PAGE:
The biggest shake-up of the special educational needs (SEN) system for 30 years is being hampered by a lack of evidence about the costs and impact of key reforms, it has emerged.
Pilot schemes to test fundamental changes to the system, which include giving parents personal budgets to spend on their children and replacing statements with combined education, health and care plans, are to be doubled in length to three years to gather more information.
Children's minister Edward Timpson has admitted that some of the work done so far is "embryonic" and that the legislation needed to usher in the new arrangements may be pushed back in order to "get it right".
Giving evidence to MPs at the Commons Education Select Committee earlier this month, Mr Timpson said that some "good evidence" has been collected, but added: "In other areas, we still need more evidence - particularly, for instance, around personal budgets - to be satisfied that we will be able to come up with the right regulations and code of practice."
He said "embryonic" work is taking place that would be "helpful to have as we go through the passage of the bill".
The legislative process for the new SEN arrangements was due to start in early 2013, with the reforms to be introduced in 2014. Mr Timpson said it is "still very much" his intention to have the legislation on the statute book by early 2014, but explained: "I want to make sure we get this legislation right. If that means a short delay in the introduction of the bill, then so be it.
"In the meetings that I have already had with members of the special educational needs groups, parents and those taking part in the pathfinders (pilots), it is clear that there are some issues that have been raised about whether the legislation is clear enough, sharp enough and whether it sets out in a robust form what the rights of parents and young people will be."
Other evidence submitted to the select committee highlighted concerns about a lack of evidence for the SEN overhaul.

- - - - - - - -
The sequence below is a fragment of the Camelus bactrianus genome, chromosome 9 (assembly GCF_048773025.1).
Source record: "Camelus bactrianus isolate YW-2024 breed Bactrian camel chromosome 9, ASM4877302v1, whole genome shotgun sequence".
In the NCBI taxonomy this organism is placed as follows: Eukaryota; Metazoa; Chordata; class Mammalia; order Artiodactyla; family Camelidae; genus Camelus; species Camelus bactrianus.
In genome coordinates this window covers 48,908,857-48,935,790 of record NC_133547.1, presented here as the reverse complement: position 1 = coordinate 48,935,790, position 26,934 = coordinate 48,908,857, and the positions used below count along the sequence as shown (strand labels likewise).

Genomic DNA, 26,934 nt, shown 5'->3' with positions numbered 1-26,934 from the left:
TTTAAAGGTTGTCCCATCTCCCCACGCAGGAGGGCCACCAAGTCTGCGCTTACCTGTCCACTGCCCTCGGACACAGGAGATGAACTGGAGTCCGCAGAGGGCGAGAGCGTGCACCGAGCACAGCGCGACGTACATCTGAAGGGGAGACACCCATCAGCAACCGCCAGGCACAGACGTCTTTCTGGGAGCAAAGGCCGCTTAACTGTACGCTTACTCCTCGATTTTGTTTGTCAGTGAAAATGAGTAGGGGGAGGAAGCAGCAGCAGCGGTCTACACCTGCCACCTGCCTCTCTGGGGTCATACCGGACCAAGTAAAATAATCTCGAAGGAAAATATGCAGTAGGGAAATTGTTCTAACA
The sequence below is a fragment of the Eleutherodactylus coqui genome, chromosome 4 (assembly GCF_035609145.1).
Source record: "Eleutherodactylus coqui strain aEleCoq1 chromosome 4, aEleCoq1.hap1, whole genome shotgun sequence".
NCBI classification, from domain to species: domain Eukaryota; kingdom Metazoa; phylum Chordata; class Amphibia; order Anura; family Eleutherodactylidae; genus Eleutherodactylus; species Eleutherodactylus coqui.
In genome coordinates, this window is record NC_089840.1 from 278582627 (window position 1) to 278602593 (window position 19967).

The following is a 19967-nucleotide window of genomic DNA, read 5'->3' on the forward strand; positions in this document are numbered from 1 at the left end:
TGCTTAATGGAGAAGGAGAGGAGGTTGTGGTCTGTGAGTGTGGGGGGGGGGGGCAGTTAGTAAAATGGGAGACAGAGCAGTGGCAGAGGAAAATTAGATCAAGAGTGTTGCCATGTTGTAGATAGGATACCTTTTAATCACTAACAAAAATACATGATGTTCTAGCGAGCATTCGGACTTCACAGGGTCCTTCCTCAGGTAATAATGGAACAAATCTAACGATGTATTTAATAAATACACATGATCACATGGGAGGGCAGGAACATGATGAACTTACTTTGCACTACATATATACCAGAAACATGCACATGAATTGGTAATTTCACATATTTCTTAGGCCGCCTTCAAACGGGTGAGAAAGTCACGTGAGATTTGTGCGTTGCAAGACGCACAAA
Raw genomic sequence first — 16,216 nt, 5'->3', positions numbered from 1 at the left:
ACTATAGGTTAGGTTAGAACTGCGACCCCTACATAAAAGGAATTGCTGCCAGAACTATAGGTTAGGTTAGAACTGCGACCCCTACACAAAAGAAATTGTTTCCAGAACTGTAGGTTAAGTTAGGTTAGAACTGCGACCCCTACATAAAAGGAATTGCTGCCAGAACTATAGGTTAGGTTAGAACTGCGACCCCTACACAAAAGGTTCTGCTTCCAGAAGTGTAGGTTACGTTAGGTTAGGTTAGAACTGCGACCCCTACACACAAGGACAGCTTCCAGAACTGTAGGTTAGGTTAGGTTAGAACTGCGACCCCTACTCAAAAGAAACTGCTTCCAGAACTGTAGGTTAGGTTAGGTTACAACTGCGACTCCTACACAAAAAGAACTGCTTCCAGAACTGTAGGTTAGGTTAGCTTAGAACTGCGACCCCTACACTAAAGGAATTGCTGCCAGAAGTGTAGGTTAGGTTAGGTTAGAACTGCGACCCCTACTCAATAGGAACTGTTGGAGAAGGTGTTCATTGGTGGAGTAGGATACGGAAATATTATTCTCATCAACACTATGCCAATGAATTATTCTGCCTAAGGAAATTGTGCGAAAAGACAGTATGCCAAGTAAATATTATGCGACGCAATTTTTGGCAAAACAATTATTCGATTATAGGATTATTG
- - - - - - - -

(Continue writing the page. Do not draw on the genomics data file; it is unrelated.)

"It is important not to underestimate the groundwork needed to put in place such significant cultural and working practice changes," said Jean Haigh, regional lead for the pilot in seven local authorities in the South East of England, in a written statement to MPs.
"This all takes time and it is only now that the first education, health and care plans are coming into fruition nationally," she added. "This means that the evidence which shows how they work in the medium to longer term is not yet available.
"Nor is there sufficient evidence about the potential costs of the new system or the structures that will be required to implement them. We are concerned that there may be unforeseen impacts that will only become clear after the plans have been in place for at least a year."
Christopher Robertson, lecturer in inclusive and special education at the School of Education, University of Birmingham, said that Mr Timpson had "come fairly close to admitting development work on the pathfinders was insufficient to build policy".
"But there is still a question now about how adequately lessons learned from the pathfinders will be able to be incorporated into legislation," he added.
Paul Williams, head of Shaftesbury High School in northwest London and chair of the SEN committee at the NAHT heads' union, said the delay was "sensible".
"This is perceived as the most important legislation in SEN since 1981, so there needs to be an appropriate amount of time to ensure that views are heard and acted upon, and solutions are found to issues that emerge," he said.
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